Significance of Microalbuminuria in Long-Duration Type 1 Diabetes

  1. Chankramath S. Arun, MRCP,
  2. James Stoddart, MBBS,
  3. Paul Mackin, PHD,
  4. Jean M. MacLeod, FRCP,
  5. John P. New, MRCP and
  6. Sally M. Marshall, MD
  1. From the Department of Medicine, The Medical School, University of Newcastle, Newcastle Upon Tyne, U.K
  1. Address correspondence and reprint requests to Dr. C.S. Arun, Department of Medicine, 4th Floor, William Leech Building, The Medical School, Framlington Place, Newcastle Upon Tyne, NE2 4HH, U.K. E-mail: csarun{at}


OBJECTIVE—The value of microalbuminuria (MA) in predicting renal disease and premature mortality in longer duration type 1 diabetes is unclear.

RESEARCH DESIGN AND METHODS—We followed 135 patients with long-standing type 1 diabetes (>30 years’ duration) over a 7-year period, recording albuminuria and other clinical variables. Vital status was ascertained and cause of death was recorded.

RESULTS—A total of 27 of 135 patients (20%) died during the follow-up period. Patients with MA (10 of 30, 33.3%) or proteinuria (5 of 6, 83.3%) at initial examination were more likely to die during follow-up than patients who had normal albumin excretion at baseline (12 of 99, 12%; χ2 for trend 21.9, P < 0.0001). The presence of abnormal albumin excretion and low BMI were independent risk factors of premature death. The causes of death were similar in patients with normal and abnormal urine albumin excretion. A total of 24.4% of initially normoalbuminuric survivors developed MA, and persistent proteinuria developed in 3.5%. Progressors had significantly higher albumin excretion rate at baseline compared with those who remained normoalbuminuric: 9.0 μg/min (3.8–18) vs. 4.0 μg/min (0.4–17.5); P < 0.001. A total of 21% of patients with MA at baseline reverted to normoalbuminuria, and persistent proteinuria developed in 32%. The likelihood of progression to persistent proteinuria was significantly greater in those with baseline MA compared with those with normal albumin excretion (P < 0.001).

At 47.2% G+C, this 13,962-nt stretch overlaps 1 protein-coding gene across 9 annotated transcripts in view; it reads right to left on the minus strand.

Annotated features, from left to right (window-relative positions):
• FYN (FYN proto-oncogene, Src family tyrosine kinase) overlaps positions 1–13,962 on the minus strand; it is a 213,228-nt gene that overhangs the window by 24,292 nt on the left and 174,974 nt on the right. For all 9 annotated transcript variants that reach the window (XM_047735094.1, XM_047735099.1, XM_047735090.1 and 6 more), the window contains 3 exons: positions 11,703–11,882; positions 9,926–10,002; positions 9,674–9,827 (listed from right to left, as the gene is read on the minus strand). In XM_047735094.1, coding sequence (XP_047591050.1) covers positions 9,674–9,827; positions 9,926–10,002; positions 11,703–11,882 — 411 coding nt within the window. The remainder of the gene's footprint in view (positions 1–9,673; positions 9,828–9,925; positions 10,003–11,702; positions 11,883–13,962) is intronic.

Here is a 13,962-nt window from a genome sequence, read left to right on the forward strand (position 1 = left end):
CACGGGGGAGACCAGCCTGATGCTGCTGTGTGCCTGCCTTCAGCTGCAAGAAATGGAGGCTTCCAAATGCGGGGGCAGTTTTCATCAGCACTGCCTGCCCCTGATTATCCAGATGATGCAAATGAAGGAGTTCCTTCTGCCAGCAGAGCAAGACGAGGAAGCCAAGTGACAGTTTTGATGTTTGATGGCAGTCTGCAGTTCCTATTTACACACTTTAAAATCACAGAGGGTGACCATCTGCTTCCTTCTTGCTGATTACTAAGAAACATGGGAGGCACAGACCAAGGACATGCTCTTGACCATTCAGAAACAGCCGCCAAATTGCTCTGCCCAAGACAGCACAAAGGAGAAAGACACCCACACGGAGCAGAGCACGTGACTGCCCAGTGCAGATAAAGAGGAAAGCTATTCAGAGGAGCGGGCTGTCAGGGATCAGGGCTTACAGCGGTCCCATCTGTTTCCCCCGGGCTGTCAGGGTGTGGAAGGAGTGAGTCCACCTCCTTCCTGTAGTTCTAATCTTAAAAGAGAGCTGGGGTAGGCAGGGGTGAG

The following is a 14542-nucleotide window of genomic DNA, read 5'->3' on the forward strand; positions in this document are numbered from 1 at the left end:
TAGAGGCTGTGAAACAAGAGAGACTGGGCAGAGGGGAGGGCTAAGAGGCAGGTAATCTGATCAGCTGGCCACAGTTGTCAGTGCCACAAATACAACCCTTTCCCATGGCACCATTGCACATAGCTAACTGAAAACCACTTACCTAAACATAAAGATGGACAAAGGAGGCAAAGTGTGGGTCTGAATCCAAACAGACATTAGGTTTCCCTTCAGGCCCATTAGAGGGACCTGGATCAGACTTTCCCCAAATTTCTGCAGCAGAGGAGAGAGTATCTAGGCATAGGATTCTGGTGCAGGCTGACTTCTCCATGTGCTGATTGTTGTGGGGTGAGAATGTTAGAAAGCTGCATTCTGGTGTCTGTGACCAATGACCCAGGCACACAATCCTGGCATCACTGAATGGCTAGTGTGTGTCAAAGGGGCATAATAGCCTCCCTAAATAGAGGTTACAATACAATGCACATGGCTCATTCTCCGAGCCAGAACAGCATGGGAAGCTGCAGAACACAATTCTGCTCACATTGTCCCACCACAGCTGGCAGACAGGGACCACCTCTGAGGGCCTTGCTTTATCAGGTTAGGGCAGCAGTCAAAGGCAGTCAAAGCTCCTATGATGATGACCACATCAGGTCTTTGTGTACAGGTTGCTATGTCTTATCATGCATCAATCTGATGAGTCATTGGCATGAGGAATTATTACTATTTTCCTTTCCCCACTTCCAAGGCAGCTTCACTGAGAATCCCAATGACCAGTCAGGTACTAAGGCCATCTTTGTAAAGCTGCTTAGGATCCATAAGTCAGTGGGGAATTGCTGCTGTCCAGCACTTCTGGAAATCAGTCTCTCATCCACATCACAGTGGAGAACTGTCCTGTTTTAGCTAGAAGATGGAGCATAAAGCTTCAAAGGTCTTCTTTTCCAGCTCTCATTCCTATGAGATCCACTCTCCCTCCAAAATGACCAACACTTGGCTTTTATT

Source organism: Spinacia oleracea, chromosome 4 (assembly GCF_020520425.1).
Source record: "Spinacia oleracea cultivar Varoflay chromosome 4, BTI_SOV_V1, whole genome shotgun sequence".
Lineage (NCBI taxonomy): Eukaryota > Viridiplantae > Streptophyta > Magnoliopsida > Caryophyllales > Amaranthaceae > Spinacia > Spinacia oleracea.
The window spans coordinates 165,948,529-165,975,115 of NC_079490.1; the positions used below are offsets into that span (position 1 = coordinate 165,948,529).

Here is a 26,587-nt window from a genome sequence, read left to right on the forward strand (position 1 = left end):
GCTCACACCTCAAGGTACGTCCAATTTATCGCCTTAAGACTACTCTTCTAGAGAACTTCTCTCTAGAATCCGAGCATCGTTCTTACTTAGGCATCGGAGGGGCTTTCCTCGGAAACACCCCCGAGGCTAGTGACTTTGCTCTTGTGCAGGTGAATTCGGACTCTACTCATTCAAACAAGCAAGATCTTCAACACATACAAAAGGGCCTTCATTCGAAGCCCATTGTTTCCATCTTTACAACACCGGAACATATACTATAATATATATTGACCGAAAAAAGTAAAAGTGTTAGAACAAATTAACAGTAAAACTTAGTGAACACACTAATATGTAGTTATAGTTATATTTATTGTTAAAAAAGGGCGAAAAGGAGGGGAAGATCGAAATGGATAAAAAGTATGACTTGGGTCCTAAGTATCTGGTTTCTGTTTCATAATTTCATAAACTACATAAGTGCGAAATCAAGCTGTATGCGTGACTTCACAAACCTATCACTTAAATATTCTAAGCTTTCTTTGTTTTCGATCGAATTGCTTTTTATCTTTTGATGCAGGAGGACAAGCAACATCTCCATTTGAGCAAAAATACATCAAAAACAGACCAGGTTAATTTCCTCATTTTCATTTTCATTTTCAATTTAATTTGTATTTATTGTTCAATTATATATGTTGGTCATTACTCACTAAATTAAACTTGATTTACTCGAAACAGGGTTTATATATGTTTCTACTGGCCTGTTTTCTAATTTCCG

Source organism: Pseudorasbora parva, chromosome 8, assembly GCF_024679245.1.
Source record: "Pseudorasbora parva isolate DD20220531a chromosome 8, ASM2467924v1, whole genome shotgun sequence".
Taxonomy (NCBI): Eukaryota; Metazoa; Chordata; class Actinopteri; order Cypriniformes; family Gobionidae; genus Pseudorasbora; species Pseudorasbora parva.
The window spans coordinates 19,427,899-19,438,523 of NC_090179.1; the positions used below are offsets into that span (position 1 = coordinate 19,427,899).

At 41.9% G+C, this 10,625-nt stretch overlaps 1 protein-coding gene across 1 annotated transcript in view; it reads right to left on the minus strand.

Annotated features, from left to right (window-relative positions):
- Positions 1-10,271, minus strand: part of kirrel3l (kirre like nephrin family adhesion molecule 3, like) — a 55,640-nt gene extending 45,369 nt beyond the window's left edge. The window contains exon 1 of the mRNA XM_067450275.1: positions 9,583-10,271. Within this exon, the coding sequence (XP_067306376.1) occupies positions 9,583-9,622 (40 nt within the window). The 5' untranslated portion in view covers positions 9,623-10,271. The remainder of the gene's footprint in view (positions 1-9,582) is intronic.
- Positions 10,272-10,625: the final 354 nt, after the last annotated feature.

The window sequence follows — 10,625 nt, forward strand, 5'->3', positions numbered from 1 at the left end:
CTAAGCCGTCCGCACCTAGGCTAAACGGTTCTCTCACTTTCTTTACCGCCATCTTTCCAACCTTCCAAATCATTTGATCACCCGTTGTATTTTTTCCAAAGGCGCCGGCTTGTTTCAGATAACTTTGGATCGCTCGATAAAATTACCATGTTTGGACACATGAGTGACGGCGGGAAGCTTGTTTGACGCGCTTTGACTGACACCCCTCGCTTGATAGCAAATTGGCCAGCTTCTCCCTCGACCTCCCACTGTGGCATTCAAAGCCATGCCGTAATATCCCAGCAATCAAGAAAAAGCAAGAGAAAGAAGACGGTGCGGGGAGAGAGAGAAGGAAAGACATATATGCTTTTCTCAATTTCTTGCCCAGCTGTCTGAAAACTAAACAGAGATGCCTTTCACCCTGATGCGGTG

CONCLUSIONS—Even in long-standing type 1 diabetes of >30 years’ duration, MA and proteinuria predict all-cause mortality. MA is a good predictor of persistent proteinuria.


  • A table elsewhere in this issue shows conventional and Système International (SI) units and conversion factors for many substances.

    • Accepted March 26, 2003.
    • Received November 25, 2002.
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